Elves are, despite their troubles, an adaptive species. Though they strongly prefer the woodlands of their ancient home, Elves are capable of surviving in nearly any climate, and their fey nature allows them to adapt in more ways than one to the region they make their home in as short a time as a few decades, manifesting most noticeably in a change of their overall physical coloration. An Elf who dwells in woodlands or temperate plains will usually have skin the hue of pale wood and hair of earthy brown, gold, or green; however, should she relocate to a warm, dry region, her skin will darken, taking on the browns or reds of the Painted Elves, while her hair darkens to red, black, or rocky brown-grey. An Elf in tundra's skin turns pale, almost snow-white, and their hair becomes white-blonde, silver, grey, or one of many shades of blue. An island-dwelling Elf gains bronze skin and metallic brass or golden or pale green hair. Though exceptionally rare, Elves who choose to dwell in subterranean environs – within caverns, tunnels, mines, or other such underground demesnes – take on gemstone hues, obsidian-dark skin and pale hair in diamond white, topaz blonde, or ruby red. This metamorphosis is more than just changes of shade, however; their physique and physiology changes just as swiftly, adjusting their biology, their muscle mass, and their internal processes to best survive in whatever climate they find themselves in. The change is slow enough that sudden extremes can still drive an Elf to danger from exposure, so this ability is hardly protection against the fury of the elements, and more a simple biological imperative for comfort wherever an Elf chooses (or is forced) to reside.

Not all Elves have been willing to accept their exile and look to the future of their people, however. History reports at least one large segment of Sentara's population attempted to return to FaeReie, whether to reclaim their place as the tuatha or to carve out new lives for themselves in the land of wonders, or for reasons at which scholars – Elven and otherwise – can only guess. FaeReie, however, remembered their crimes in times past and executed swift judgement upon the infiltrators. These Elves were twisted, changed and malformed, many taking on alien or monstrous traits and scattering to the wilds, driven mad or horrified into seclusion by their new shapes. A large number of these wanderers, however, escaped with only minor and surprisingly consistent transformations: their forearms and lower legs transmuted into avian talons, birdlike wings grown from their backs, and their eyes enhanced to the precise vision of a raptor. These avianized Elves were then cast out of FaeReie en-masse, far from their homeland in Sentara, across the sea in Wachara in the mountains and forests of its southwestern lands. This new cousin-race of Elf-kind named themselves the Ael-Vari, and settled in the lands that would one day become the empire of Divus, where they crafted a new life and culture for themselves.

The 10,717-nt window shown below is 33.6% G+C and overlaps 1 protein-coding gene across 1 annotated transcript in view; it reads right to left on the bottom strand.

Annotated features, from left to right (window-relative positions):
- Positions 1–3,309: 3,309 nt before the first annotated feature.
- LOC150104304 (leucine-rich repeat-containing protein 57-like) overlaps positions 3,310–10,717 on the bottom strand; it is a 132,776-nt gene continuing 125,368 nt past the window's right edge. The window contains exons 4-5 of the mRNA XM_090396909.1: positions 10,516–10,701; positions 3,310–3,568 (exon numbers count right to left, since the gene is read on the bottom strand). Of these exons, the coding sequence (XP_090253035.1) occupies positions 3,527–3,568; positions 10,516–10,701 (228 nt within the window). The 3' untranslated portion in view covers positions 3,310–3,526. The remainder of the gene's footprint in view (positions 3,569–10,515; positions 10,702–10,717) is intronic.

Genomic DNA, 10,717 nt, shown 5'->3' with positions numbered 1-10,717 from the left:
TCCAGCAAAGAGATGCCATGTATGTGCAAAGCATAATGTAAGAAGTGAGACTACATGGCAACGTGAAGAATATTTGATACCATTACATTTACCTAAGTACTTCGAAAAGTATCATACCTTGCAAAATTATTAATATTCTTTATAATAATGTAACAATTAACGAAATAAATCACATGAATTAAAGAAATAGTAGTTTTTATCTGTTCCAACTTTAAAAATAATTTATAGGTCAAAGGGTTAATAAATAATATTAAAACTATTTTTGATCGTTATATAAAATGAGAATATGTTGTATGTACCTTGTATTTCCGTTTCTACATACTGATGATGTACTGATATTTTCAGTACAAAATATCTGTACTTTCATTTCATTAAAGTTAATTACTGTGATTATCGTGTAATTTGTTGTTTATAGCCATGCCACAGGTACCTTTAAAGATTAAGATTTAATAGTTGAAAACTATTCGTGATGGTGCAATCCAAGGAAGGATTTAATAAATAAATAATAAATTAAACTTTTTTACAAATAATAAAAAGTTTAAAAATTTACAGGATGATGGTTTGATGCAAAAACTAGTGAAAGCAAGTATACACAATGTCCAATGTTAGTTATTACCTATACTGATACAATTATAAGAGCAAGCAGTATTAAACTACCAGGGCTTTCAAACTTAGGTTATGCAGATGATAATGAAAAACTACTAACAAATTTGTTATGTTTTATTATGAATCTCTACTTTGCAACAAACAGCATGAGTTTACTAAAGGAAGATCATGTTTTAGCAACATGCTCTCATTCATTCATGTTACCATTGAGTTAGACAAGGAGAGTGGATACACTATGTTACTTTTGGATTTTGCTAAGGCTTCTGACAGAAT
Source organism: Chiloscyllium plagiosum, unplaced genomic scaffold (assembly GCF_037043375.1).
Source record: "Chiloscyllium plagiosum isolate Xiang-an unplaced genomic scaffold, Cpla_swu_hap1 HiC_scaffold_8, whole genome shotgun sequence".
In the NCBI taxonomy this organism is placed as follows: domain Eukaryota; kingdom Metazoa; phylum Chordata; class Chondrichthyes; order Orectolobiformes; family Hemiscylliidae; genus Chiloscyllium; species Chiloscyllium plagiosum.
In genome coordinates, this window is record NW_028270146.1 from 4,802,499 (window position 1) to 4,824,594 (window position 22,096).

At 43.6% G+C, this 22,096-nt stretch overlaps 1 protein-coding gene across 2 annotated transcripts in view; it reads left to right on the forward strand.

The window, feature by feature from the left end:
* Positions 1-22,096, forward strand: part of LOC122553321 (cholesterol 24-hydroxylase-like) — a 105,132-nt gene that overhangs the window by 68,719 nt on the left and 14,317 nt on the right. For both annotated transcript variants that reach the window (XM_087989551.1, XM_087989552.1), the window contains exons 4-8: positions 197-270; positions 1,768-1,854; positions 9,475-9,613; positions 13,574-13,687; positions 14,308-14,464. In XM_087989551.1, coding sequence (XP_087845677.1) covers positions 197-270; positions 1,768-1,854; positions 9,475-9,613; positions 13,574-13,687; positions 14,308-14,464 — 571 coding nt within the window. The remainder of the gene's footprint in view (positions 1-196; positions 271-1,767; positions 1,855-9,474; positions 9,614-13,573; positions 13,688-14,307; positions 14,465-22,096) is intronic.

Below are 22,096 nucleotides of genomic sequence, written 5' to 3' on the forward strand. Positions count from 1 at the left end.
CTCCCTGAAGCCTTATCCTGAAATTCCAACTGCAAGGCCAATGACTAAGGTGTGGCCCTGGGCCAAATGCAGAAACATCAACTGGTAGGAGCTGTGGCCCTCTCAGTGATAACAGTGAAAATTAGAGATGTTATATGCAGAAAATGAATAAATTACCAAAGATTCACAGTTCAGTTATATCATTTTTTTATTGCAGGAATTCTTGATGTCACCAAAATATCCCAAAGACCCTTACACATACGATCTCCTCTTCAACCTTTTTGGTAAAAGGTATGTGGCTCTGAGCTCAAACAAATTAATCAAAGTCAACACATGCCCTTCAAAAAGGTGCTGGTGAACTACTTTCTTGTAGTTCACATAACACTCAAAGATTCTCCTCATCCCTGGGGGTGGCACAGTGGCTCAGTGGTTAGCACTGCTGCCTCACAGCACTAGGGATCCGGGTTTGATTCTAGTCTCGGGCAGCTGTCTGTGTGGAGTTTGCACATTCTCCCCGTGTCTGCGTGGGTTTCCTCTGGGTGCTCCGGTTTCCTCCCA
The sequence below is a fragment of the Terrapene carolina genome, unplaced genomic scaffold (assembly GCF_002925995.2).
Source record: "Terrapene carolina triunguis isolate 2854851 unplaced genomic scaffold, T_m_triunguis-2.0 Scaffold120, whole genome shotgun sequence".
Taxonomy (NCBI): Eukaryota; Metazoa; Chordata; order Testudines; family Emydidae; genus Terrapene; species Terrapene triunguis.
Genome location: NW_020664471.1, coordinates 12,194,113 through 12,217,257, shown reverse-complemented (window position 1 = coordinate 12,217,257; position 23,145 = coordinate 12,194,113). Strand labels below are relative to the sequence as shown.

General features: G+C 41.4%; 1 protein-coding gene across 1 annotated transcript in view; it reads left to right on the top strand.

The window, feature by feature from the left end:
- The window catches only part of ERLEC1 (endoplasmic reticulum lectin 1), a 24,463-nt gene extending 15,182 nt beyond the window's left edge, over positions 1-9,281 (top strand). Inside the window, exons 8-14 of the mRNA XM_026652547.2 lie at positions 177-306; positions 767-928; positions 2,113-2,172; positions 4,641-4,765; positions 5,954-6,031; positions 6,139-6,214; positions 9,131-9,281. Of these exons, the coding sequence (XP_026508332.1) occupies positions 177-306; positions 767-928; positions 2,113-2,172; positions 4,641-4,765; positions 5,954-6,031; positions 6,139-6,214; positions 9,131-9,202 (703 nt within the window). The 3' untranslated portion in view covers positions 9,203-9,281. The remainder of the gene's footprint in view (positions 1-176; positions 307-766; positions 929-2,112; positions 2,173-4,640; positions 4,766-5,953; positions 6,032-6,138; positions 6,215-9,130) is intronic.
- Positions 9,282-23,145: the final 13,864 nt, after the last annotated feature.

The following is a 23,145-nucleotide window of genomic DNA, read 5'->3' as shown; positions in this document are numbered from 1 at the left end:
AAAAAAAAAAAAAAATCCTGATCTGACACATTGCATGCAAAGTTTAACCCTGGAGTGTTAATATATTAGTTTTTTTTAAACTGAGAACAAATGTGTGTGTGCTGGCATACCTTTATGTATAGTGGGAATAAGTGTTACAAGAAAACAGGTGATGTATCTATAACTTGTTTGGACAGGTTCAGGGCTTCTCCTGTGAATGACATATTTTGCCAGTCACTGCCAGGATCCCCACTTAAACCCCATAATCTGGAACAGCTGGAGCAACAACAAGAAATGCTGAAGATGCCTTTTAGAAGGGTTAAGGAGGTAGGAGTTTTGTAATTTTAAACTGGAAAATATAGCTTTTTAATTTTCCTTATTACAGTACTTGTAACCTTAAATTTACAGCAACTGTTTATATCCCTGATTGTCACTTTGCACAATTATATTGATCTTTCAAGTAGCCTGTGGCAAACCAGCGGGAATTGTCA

As for the Elves, other than occasional conflicts with neighboring Humans, Orcs, and Yuan-Ti, they have continued on their reclusive way and little more of their culture – what is left of it – has changed in the centuries since. And interacting with these species has led to encounters both hostile and friendly... and in some cases, more than friendly. Elves are capable of interbreeding with almost any other species whose physique is relatively similar to their own. This includes all three of the previously-mentioned species, Ael, the other races of the nagastrani – the original Naga and the cousin-races of the Yuan-Ti, the Rilkans and the Skarn – and even certain Goblinoid races, as well as fellow Material-dwelling feykin, such as the Glaistigs and Leanaí-Dubh. With the fey races and their Ael cousins, the offspring are usually full-blooded members of the mother's species, though sometimes bearing a few unusual traits of the father's; the exception to this rule is Ael, where the child of an Elven mother and Ael father will simply miscarry, while the inverse will produce a normal Ael egg. With the mortal races, however, the result is a blend of the races, a Half-Elf with traits of the other species. By and far, the most common Half-Elves are Half-Human; however Half-Orc and Half-Nagastrani (of at least three of the four subspecies) Half-Elves have been recorded. The Elves' fey nature is considered universally to blame, as many of these other species are not otherwise genetically compatible with one another without the aid of powerful magic.